Thursday, 19 August 2010

Heroes & Villains | Music | This is a blog about a superhero named Tony. It's called God Bless Pixies.

This is a song about a superhero named Tony. It’s called Tony’s Theme.

There’s something important about this shard of intro – something other, I should add, than the impossible screeching brilliance of the actual track that follows:

He’s got the oil on his chain, for a ride in the rain
No baloney
Ride around on my bicycle like a pony
I’m waving hi, hi, hi, hi, hi
Gi-gi-gi-Gimme a scream
Give me, give me the theme
Of Tony

To-ny, To-ny, To-ny, To-ny, To-ny

A superhero named Tony. What a funny idea! A superhero named Tony in a song which rabidly emphasises that his name is, indeed, Tony, again and again and again. Written by a band with the sickest names in the history of bands. Black Francis. Kim Deal. Joey Santiago. The other chap whose name I refuse to google – I will remember it. Black fucking Francis! It all certainly begs the question, what is the role names play in our construction of heroes (and, I suppose, villains – a chap called Heinrich Himmler was only ever going to be a baddie. Adolf Hitler though… Adolf means, I believe, noble wolf. Noble wolf! I tell you what, it’s a real shame Hitler wasn’t a goodie because Adolf had the potential to be a very rad name. So much to answer for, that guy. So much to answer for)?

I should declare an interest at this point: as somebody who has grown up with a double-barrelled surname that isn’t just the product of a semi-feminist mother, names have always struck me as important. Not because I give a shit about my ancestors, mind. Rather, because strangers assume I’m going to be a public school prick based purely upon the number of letters in my surname. Sam Kinchin-Smith. My name sounds like the name of the sort of person I wouldn’t, in most cases, like. I mean, I'm as guilty of this as anyone. God, maybe I hate myself…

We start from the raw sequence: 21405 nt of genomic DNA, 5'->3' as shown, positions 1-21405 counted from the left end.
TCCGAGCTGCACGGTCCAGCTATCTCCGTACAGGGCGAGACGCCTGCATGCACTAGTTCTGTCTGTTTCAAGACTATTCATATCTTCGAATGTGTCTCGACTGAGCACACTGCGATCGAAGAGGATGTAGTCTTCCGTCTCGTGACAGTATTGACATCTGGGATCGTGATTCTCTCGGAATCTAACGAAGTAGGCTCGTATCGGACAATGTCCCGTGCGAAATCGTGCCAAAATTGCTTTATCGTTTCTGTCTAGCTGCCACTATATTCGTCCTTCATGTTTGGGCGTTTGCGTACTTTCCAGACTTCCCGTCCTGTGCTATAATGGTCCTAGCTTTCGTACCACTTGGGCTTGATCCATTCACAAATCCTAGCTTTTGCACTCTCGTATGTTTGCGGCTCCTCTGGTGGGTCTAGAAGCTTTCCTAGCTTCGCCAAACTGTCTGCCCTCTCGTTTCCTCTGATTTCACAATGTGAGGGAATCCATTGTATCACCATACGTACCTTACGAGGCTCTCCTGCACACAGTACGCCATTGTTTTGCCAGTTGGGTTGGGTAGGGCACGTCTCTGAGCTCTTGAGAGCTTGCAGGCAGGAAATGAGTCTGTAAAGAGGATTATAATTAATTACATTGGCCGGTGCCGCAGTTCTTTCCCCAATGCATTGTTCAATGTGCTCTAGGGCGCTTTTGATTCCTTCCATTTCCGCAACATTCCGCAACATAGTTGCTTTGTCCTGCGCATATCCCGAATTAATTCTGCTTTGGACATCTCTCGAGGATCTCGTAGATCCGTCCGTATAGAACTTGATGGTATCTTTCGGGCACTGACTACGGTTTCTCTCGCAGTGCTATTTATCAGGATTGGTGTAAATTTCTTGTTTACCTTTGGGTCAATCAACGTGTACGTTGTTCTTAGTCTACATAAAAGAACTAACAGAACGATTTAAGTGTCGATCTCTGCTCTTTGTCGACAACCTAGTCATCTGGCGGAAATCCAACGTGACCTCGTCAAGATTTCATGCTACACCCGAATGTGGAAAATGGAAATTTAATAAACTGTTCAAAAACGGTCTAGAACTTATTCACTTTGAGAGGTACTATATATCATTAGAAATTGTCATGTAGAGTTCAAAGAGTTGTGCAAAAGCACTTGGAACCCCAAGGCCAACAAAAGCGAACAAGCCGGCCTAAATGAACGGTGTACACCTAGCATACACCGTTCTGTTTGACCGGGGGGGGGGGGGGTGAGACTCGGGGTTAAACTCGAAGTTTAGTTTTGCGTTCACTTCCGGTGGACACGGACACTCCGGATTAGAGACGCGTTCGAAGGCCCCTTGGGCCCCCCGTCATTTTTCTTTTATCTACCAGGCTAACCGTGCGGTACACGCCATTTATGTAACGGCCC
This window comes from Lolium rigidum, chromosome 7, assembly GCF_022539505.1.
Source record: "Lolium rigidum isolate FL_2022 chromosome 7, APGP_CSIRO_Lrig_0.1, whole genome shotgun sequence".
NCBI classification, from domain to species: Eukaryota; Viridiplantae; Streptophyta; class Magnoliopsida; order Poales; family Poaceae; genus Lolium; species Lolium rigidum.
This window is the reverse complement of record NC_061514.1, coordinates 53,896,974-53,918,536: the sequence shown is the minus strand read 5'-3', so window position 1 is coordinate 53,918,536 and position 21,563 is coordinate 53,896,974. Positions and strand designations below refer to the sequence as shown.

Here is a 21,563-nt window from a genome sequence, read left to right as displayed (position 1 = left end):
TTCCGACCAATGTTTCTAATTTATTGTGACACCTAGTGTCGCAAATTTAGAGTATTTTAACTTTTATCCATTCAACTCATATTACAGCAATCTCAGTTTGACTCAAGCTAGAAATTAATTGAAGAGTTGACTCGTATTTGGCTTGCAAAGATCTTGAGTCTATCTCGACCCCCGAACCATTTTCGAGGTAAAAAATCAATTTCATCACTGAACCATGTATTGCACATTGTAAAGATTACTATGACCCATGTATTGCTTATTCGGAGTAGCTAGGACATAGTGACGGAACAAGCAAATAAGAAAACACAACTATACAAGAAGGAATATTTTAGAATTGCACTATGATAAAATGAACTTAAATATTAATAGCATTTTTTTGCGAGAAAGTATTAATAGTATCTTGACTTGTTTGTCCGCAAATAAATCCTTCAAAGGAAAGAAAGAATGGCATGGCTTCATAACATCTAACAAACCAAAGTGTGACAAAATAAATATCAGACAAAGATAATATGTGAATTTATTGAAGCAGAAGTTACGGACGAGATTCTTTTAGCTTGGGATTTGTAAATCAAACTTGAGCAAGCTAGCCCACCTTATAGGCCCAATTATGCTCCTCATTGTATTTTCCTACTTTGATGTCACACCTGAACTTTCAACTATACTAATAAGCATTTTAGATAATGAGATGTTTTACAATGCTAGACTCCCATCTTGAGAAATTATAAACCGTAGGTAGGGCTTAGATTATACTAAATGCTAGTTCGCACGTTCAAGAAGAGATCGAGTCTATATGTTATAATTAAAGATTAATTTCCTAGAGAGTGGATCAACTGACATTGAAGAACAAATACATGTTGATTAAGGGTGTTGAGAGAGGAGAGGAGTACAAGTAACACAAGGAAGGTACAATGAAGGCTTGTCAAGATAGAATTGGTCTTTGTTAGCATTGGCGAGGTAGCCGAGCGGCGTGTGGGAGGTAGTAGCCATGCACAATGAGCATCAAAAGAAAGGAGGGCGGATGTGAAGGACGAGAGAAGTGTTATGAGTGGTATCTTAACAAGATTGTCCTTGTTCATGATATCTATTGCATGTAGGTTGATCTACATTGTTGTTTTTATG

It’s precisely this kind of paranoid name-based internal dialogue that, presumably, inspired Anthony Neil Wedgwood Benn, 2nd Viscount Stansgate, to become plain old Tony Benn back in 1963, on the day the Peerage Act passed into law and made such a titular transition possible. He kicks off our list of five superheroes/villains named Tony (whose superpowers are, indeed, in some way linked to their being called Tony) – proof, not that it was required, that Pixies knew their shit:
Tony Benn
‘Tony’ tied up with his renouncing of an aristocratic heritage, a crucial facet to his super-powered leftwing-ness.
Tony Bliar
‘Tony’ tied up with his ‘call me Tony’ Beelzebubish charm, an indispensable tool in his super-powered fight against truth, law and the point of his own party.
Tony Soprano
‘Tony’ tied up with his ‘ehhhh, Toneeeeee’ Italian-American, sensitive-vicious persona – the basis of his super-powered interestingness as a protagonist.
Tony Hayward
‘Tony’ tied up with the Daily Mail’s ability to write caustic (and yet curiously lengthy) headlines such as ‘There’s no oil slicks here, Tony: White House blasts BP boss as he watches yacht race 4500 miles away from Gulf disaster’ capable of making sense of Hayward’s super-powered, ocean-murdering, day-off-having, Obama-annoying sins.